Corporate Banner
Satellite Banner
Technology
Networks
Scientific Communities
 
Become a Member | Sign in
Home>News>This Article
  News
Return

New Cancer Diagnostic Technique Debuts

Published: Wednesday, March 27, 2013
Last Updated: Wednesday, March 27, 2013
Bookmark and Share
Scientists devise a molecular sensor that can detect levels of lactate in individual cells in real time.

Cancer cells break down sugars and produce the metabolic acid lactate at a much higher rate than normal cells. This phenomenon provides a telltale sign that cancer is present, via diagnostics such as PET scans, and possibly offers an avenue for novel cancer therapies. Now a team of Chilean researchers at The Centro de Estudios Científicos (CECs), with the collaboration of Carnegie’s Wolf Frommer, has devised a molecular sensor that can detect levels of lactate in individual cells in real time.
 
Prior to this advance, no other measurement method could non-invasively detect lactate in real time at the single-cell level. The work, published in the open access journal PLOS ONE, is a boon to understanding how different types of cells go awry when cancer hits.
 
“Over the last decade, the Frommer lab at Carnegie has pioneered the use of Förster Resonance Energy Transfer, or FRET, sensors to measure the concentration and flow of sugars in individual cells with a simple fluorescent color change. This has started to revolutionize the field of cell metabolism,” explained CECs researcher Alejandro San Martín, lead author of the article. “Using the same underlying physical principle and inspired by the sugar sensors, we have now invented a new type of sensor based on a transcriptional factor. A molecule that normally helps bacteria to adapt to its environment has now been tricked into measuring lactate for us.”
 
Lactate shuttles between cells and inside cells as part of the normal metabolic process. But it is also involved in diseases that include inflammation, inadequate oxygen supply to cells, restricted blood supply to tissues, and neurological degradation, in addition to cancer.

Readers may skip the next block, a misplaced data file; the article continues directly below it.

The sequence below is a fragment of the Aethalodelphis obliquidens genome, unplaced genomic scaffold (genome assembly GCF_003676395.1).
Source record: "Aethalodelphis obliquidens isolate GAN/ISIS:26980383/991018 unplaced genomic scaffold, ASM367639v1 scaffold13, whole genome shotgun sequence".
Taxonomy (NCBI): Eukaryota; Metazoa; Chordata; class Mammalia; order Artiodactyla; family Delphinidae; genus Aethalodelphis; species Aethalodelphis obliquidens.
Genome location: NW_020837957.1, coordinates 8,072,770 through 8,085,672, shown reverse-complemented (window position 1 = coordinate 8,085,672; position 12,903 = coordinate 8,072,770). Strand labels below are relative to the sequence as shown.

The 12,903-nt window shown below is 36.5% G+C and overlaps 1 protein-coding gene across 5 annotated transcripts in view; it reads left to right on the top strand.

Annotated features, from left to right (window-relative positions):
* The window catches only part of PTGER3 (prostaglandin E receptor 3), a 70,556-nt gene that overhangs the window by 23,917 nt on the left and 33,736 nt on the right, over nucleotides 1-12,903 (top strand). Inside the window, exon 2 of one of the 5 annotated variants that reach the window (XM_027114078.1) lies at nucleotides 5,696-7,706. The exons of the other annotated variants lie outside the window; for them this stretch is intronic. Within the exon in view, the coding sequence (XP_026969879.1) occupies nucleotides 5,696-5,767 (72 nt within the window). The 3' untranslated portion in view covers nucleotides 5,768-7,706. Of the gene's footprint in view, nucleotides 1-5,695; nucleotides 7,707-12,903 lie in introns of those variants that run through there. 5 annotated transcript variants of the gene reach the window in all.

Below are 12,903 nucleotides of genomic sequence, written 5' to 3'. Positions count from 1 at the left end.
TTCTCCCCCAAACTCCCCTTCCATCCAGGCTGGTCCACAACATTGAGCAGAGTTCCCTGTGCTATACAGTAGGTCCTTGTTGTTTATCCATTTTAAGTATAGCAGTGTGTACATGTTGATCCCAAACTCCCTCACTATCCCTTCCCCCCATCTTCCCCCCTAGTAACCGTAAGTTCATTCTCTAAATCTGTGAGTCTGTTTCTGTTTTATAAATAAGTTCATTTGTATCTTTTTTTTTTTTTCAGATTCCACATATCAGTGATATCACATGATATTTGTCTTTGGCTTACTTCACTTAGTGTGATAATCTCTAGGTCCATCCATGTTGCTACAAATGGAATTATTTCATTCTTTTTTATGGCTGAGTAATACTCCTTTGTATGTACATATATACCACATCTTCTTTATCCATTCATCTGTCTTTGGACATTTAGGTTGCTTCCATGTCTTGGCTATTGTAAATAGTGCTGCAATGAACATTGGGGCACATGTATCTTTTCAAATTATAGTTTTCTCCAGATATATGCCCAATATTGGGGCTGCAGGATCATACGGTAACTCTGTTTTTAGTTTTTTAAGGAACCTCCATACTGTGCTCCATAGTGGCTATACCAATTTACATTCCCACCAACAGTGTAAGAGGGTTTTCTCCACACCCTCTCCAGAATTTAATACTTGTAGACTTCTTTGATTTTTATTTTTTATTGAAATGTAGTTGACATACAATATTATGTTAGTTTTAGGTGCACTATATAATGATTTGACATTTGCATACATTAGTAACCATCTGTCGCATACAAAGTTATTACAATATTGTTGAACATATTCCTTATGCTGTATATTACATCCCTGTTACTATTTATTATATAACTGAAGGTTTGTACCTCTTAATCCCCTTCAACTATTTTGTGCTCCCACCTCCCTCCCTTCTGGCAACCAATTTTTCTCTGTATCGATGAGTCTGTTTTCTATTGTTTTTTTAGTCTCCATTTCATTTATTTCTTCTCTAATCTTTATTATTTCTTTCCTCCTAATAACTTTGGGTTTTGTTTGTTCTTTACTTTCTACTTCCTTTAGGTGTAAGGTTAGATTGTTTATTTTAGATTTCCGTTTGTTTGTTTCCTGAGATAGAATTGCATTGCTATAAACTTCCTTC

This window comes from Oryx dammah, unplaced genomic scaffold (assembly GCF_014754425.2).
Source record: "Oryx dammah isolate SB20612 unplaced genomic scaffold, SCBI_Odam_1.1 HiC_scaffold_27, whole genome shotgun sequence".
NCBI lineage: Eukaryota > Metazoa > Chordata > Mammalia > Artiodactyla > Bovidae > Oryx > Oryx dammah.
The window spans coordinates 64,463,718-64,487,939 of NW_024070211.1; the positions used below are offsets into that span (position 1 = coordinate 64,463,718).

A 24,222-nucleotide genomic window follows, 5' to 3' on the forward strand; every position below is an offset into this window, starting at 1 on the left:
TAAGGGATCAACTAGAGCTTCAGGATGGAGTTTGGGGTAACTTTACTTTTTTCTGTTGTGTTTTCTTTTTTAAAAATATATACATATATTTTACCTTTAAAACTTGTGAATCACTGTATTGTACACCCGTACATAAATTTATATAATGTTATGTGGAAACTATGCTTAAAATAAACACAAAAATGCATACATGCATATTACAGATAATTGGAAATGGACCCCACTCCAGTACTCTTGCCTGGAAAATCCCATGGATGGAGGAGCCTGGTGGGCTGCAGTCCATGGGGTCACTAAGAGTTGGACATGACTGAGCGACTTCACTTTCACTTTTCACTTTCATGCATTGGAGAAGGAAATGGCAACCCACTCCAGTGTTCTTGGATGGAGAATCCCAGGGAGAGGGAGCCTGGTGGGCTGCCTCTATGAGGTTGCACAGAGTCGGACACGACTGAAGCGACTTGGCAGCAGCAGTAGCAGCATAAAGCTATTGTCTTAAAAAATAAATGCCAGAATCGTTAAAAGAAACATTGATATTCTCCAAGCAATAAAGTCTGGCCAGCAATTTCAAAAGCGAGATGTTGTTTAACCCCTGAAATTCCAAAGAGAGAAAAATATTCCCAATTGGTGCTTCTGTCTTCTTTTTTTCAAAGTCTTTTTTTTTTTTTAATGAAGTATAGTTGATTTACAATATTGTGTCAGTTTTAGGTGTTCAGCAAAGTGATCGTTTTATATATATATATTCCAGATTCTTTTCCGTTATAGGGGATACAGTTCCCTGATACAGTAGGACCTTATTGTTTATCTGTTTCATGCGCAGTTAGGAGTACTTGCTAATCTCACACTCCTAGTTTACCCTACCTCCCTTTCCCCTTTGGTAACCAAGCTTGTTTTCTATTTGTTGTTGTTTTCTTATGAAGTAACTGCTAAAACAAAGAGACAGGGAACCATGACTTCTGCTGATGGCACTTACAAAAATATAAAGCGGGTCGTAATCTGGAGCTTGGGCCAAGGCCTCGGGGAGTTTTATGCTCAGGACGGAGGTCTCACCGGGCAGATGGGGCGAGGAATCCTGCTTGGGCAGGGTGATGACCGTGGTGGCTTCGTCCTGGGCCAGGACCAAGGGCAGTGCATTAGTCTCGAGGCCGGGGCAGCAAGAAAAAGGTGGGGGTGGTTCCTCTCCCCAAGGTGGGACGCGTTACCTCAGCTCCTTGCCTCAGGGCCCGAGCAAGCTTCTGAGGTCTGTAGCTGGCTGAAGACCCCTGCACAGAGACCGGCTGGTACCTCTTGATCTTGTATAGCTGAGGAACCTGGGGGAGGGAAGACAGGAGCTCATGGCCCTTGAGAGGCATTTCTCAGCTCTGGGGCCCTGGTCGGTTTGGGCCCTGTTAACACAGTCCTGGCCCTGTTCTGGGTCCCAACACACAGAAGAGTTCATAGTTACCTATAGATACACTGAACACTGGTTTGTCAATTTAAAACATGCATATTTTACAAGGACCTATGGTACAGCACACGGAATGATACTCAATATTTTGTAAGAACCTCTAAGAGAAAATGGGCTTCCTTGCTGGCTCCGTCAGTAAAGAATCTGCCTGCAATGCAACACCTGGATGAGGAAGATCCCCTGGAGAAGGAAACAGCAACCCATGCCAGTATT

“Standard methods to measure lactate are based on reactions among enzymes, which require a large number of cells in complex cell mixtures,” explained Felipe Barros, leader of the project. “This makes it difficult or even impossible to see how different types of cells are acting when cancerous. Our new technique lets us measure the metabolism of individual cells, giving us a new window for understanding how different cancers operate. An important advantage of this technique is that it may be used in high-throughput format, as required for drug development.”
 
This work used a bacterial transcription factor—a protein that binds to specific DNA sequences to control the flow of genetic information from DNA to mRNA—as a means to produce and insert the lactate sensor. They turned the sensor on in three cell types: normal brain cells, tumor brain cells, and human embryonic cells. The sensor was able to quantify very low concentrations of lactate, providing an unprecedented sensitivity and range of detection.
 
The researchers found that the tumor cells produced lactate 3-5 times faster than the non-tumor cells. “The high rate of lactate production in the cancer cell is the hallmark of cancer metabolism,” remarked Frommer. “This result paves the way for understanding the nuances of cancer metabolism in different types of cancer and for developing new techniques for combatting this scourge.”